My Fellow Americans,
Beginning on August 8th, the world will descend upon Beijing like tanks on student protestors for the games of the XXIX Olympiad. And though our economy and foreign policy are a shambles and our national mood is out back behind the Safeway huffing spray paint out of a paper bag, the summer games still represent an opportunity for America to flex its HGH-enhanced muscles and kick sand on the 98-pound weaklings of the globe (until the Chinese win more gold medals than we do, lending credence to the whole post-American world thing even among people not already aware that China like owns our national debt or something).
So, you’re going to hear “The Star-Spangled Banner” a lot this August.
Except, as Tony Kushner once said, the white cracker who wrote the national anthem knew what he was doing. He set the word ‘free’ to a note so high nobody can reach it.
Yes, my friends, our national anthem blows, and so for the remainder of this week I’m going to spotlight various alternate possibilites in a special thelmagazine.com Olympic edition of that evergreen July 4th-timed pick-the-new-national-anthem [because everybody likes lists and riffs and also we can bank this early and take off work for the holiday] feature.
Hey, guess what, this is actually something I wrote for this magazine more than three years ago, to coincide with a July 4th repertory screening of Nashville:
“Let’s consider our National Anthem.” Okay, let’s. “Nobody knows the words. Nobody can sing it. Nobody understands it.” This is Hal Philip Walker, disembodied voice of the disenfranchised, the Replacement Party Candidate hovering throughout Robert Altman’s staggeringly essential bicentennial epic Nashville (at Moving Image on Independence Day weekend). “It doesn’t allow half as much patriotic emotion as ‘My Country ‘Tis of Thee’. (The next few sentences are inaudible amid the sound of several cars colliding)… because a lawyer wrote the words, and a judge wrote the tune.”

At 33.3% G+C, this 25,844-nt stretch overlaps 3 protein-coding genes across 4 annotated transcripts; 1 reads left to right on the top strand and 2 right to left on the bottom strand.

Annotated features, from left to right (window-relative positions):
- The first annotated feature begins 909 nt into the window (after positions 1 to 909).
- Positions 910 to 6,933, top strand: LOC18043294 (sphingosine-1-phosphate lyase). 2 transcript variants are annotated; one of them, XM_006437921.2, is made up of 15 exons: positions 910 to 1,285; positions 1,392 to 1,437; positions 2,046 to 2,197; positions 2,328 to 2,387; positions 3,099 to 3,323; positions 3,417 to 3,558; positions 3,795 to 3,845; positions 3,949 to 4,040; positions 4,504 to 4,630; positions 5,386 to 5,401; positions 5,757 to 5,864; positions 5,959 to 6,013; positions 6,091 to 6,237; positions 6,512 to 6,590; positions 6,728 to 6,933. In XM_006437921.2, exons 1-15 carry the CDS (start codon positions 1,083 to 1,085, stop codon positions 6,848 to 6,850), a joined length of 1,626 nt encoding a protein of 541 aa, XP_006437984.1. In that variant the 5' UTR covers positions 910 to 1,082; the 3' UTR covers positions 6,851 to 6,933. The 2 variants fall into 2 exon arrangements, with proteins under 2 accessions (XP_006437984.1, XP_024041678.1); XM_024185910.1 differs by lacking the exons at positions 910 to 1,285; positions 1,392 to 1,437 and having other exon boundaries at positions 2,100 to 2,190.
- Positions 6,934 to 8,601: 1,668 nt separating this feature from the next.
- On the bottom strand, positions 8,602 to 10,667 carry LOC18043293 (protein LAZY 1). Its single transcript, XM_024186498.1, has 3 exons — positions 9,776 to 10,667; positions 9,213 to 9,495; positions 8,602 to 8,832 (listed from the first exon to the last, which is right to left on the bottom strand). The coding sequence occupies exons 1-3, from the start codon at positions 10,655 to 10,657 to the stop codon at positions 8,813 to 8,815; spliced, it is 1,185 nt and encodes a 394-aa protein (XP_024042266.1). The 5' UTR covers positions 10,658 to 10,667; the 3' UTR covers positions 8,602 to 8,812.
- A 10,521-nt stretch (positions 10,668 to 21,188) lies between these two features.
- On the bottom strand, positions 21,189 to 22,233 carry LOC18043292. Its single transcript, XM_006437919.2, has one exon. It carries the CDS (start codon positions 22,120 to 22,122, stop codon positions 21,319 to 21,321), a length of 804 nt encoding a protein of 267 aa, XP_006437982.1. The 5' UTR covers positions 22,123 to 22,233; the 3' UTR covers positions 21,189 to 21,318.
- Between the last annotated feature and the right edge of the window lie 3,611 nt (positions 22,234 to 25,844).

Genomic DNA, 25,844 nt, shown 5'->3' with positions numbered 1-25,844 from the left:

Altman is appropriating the perpetual it’s-the-July-4th-issue-let’s-pick-a-new-national-anthem feature from music sections nationwide; Nashville suggests an alternative, too — just not the one it thinks it does. Though the long zoom-out that accompanies a bewildered crowd in the hymn of denial “It Don’t Worry Me” is the film’s grand concluding statement, it’s the song preceding it that deserves “Play ball!” tacked onto its end.
By the time country star Barbara Jean (played by Ronee Blakley) gets on stage at the Walker rally that marks the convergence of nearly all of the film’s two dozen primary cast members — future fictional candidate Michael Murphy as an unpindownable, subtly condescending political operative more accurate now than ever; Geraldine Chaplain as a BBC correspondent whose demented non-sequiturs prefigure the finer moments of Toni Schlesinger’s “Shelter” column in the Village Voice, etc., etc. — she’s been hospitalized, bossed around, and had her self-assurance worn down to nothing. And then, in Nashville’s Centennial Park, underneath an American flag so big it looks like it’s about to swallow her up, she finds something left to believe in: “My Idaho Home” (Blakley, who was in fact born in Idaho, wrote the song, as most of the film’s cast did for their characters), a song of mistily recollected ideals and reconstructed nostalgia: “We young then, we were together/We could bear floods and fire and bad weather/And now that I’m older, grown up on my own/I still love Mom and Daddy best, my Idaho home.” It’s a lie, fueled by disappointment- the lyrics acknowledge as much- but the singing of white-clad, beatific Blakley turns everybody Altman’s camera picks up into some part of “home”. That he then sabotages the moment so brutally is best evidence of its potency: what happens to Barbara Jean after “My Idaho Home” shatters an innocence we didn’t even know we still had. Can “The Star-Spangled Banner” do that?
Another song or two tomorrow. I welcome your suggestions in the comments, or my inbox.